This bear market has been the longest one that the cryptocurrency market has experienced in its' decade long life and it is taking its' toll on the cryptocurrency market players. Called Gatecoin, this Hong Kong based exchange is admittedly one of the lesser known exchanges but was still an important player in that region. Gatecoin has suffered unrecoverable financial losses during this beak market (which some say was no fault of its' own) and has now closed up shop.

Users of Gatecoin were greeted with a notice on the front page of Gatecoin's website. Gatecoin was ordered by the courts to cease operations on March 13, 2019. Their website has been inaccessible since. Supposedly, all their users were notified prior and were able to get their funds off the exchange.

This has been a difficult road for Gatecoin. Back in 2016 Gatecoin was victim to a substantial hack. Digital thieves made off with roughly 185,000 Ethereum (ETH) and 250 Bitcoin (BTC), which at the time equated to 15% of Gatecoin's total crypto holdings. Attackers were able to exploit weak security in the platform and changed the target wallet addresses from Gatecoin's cold-storage wallets to other wallet addresses. 

Credit, where credit is due though - the exchange did raise half a million dollars to pay back their users who lost money - and upgraded their security infrastructure. This event however, left a large financial dent in the company. An event horizon from which there was no escape from after crossing.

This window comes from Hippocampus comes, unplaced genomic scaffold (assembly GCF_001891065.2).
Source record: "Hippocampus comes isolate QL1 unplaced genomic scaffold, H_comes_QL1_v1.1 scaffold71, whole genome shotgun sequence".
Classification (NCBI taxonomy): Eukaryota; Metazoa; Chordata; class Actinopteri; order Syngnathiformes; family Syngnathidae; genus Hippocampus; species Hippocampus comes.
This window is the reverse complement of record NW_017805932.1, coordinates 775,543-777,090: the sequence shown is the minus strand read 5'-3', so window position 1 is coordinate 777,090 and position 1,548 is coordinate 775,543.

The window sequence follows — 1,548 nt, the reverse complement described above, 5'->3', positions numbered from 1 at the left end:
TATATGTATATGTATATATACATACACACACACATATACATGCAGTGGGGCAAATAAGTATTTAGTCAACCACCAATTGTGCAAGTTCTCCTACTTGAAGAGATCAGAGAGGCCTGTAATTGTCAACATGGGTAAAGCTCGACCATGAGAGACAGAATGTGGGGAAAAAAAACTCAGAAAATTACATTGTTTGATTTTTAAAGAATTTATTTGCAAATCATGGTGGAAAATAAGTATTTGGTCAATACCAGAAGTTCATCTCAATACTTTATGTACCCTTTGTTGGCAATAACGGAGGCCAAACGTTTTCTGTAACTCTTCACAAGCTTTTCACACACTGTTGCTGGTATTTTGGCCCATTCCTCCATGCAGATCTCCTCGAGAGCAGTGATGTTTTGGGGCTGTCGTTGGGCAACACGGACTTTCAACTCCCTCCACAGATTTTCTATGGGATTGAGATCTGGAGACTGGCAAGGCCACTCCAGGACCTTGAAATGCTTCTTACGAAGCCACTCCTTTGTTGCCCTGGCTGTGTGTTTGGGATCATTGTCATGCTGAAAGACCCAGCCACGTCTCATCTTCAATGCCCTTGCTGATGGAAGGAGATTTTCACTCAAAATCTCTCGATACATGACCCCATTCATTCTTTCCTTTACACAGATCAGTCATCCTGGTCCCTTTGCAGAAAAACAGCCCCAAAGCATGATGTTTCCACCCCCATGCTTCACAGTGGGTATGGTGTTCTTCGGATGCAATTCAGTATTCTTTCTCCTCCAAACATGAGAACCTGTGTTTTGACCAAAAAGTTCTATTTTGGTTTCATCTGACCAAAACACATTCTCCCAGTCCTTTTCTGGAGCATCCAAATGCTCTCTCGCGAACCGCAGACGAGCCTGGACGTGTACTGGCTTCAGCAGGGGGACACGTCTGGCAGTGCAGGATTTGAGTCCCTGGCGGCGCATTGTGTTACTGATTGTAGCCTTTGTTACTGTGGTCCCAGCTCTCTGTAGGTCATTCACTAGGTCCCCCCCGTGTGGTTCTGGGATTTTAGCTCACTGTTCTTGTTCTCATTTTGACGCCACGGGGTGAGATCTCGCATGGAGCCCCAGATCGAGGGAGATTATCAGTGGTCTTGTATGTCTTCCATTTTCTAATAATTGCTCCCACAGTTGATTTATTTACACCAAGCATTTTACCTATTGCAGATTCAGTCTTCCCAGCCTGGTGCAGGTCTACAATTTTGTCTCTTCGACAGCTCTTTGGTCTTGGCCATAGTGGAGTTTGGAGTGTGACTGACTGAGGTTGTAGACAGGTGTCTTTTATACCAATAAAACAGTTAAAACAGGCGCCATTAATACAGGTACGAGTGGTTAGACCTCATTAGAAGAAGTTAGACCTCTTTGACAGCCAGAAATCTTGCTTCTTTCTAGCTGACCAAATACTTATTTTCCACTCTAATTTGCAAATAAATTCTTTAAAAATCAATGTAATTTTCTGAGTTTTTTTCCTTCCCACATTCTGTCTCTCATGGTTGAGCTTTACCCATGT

Gatecoin was then reportedly subject to sudden, random and unwarranted bank account seizures by several Asian banks, such as Hang Seng Bank, Fubon Bank & Alpen Baruch. This happened in September of 2017, right before the epic Bull-Run we saw at the end of that year.  That saga has dealt the fatal blow to Gatecoin, which has suffered unrecoverable losses from the fiasco. 

Reports said that Gatecoin officials planned legal action against those banks for damages caused by their account seizures but were later served a wind-down notice from a court and have since stopped operations completely. 

Reasons for the original account seizures are still not clear. Seems to me, like China, Hong Kong and many other countries in the region have been stomping out independently owned digital asset exchanges as pressure on regulators from banks increases. Banks have been late to the game when it comes to crypto and this may be their move to consolidate control over the cryptocurrency market in that region.